Why is it so important?
In many workplaces, including office environments, there are hazards which may affect the health and safety of new and expectant mothers and of their children. Before pregnancy the working conditions may have been acceptable, but they may need re-assessing during pregnancy and while breastfeeding.
It is a legal requirement under the Management of Health and Safety at Work Regulations to assess risks to new and expectant mothers. Once risks have been assessed it is a requirement for the employer to do everything reasonably practicable to control the risks.
What is a risk assessment for new and expectant mothers?
A risk assessment for new and expectant mothers is simply a method to determine any risks which the mother would be exposed to in her workplace. Your workplace risk assessment should already consider any risks to female employees of childbearing age and, in particular risk from working conditions or the use of physical, chemical or biological agents. When you are informed of an employee who is pregnant, breast feeding or has given birth within the last six months, you should check to see if any new risks have arisen. This is accomplished by looking at the factors in her work activities which could cause harm to her or her child. From this assessment, precautions can be determined to ensure that risks are reduced and to prevent any harm being realised.
The first step of the assessment is to identify any hazards to which pregnant women may be exposed. In an office environment such risks would include inadequately designed workstations, manual handling activities and lone working, other workplaces may be more hazardous to the worker. Once hazards are identified it is necessary to decide who may be harmed; namely the mother, the child or both. It is necessary to evaluate the risks from the identified hazards and to decide on the precautions necessary to reduce the risks. The next step is to record the findings and detail the actions taken, and to inform the relevant personnel of those actions. Finally, it is necessary to keep the assessment under review as the pregnancy develops, to determine whether the precautions in place are still relevant and whether there has been any change in the workplace or work activities.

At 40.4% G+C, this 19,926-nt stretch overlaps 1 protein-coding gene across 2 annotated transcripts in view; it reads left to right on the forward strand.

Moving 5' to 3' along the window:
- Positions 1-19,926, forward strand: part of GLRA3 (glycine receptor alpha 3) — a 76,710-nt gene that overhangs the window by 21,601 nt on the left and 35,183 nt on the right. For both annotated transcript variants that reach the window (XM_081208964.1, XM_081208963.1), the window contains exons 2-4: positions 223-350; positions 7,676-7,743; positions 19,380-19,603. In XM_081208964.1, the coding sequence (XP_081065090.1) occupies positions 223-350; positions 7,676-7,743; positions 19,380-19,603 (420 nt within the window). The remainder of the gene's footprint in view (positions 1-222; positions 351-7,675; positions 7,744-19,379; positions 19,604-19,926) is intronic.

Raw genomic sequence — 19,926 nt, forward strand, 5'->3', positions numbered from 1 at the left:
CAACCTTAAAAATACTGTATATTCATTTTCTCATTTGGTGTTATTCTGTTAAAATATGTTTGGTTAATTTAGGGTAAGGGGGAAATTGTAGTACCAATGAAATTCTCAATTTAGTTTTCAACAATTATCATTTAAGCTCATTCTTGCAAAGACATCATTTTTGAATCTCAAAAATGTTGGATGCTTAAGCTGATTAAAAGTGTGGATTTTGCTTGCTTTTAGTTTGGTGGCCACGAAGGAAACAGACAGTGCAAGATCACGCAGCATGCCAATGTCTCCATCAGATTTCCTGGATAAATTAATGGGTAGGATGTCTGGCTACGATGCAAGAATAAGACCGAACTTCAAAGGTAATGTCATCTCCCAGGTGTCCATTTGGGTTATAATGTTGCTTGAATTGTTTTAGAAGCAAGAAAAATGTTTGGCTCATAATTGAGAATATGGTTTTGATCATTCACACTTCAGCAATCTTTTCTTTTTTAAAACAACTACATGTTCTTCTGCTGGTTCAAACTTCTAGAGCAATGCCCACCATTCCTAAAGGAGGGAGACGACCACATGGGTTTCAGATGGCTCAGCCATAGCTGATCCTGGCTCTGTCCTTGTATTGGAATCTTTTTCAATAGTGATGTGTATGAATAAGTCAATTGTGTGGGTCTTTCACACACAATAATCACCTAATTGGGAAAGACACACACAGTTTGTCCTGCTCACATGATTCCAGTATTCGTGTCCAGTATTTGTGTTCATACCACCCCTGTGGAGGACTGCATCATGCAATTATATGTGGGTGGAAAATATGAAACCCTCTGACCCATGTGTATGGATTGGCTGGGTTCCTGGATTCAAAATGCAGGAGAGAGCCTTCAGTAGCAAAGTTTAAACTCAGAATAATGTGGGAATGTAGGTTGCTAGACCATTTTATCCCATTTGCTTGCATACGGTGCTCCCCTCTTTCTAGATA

As with any risk assessment, it needs to be suitable and sufficient to ensure that the risks are clearly identified. It is essential that the person conducting the risk assessment is competent to carry out the task and has access to relevant information and support.
How can any risks be reduced?
In most office environments reducing the risks is a fairly straightforward exercise. For example, it may be necessary to ensure that the mother has adequate breaks from display screen equipment, to ensure comfort and a change of posture. Simple policies such as not undertaking any manual handling of boxes or files whilst pregnant will help reduce the risks associated with this activity. In other job roles where more significant risks are identified more adjustment to her role may be needed such as alternative work or, a suspension on paid leave. Ultimately, reducing any risks to new and expectant mothers requires good management as part of an adequate safety management system.
A Guide for New and Expectant Mothers Who Work INDG373. 04/13 (www.hse.gov.uk/pubns/indg373.pdf).
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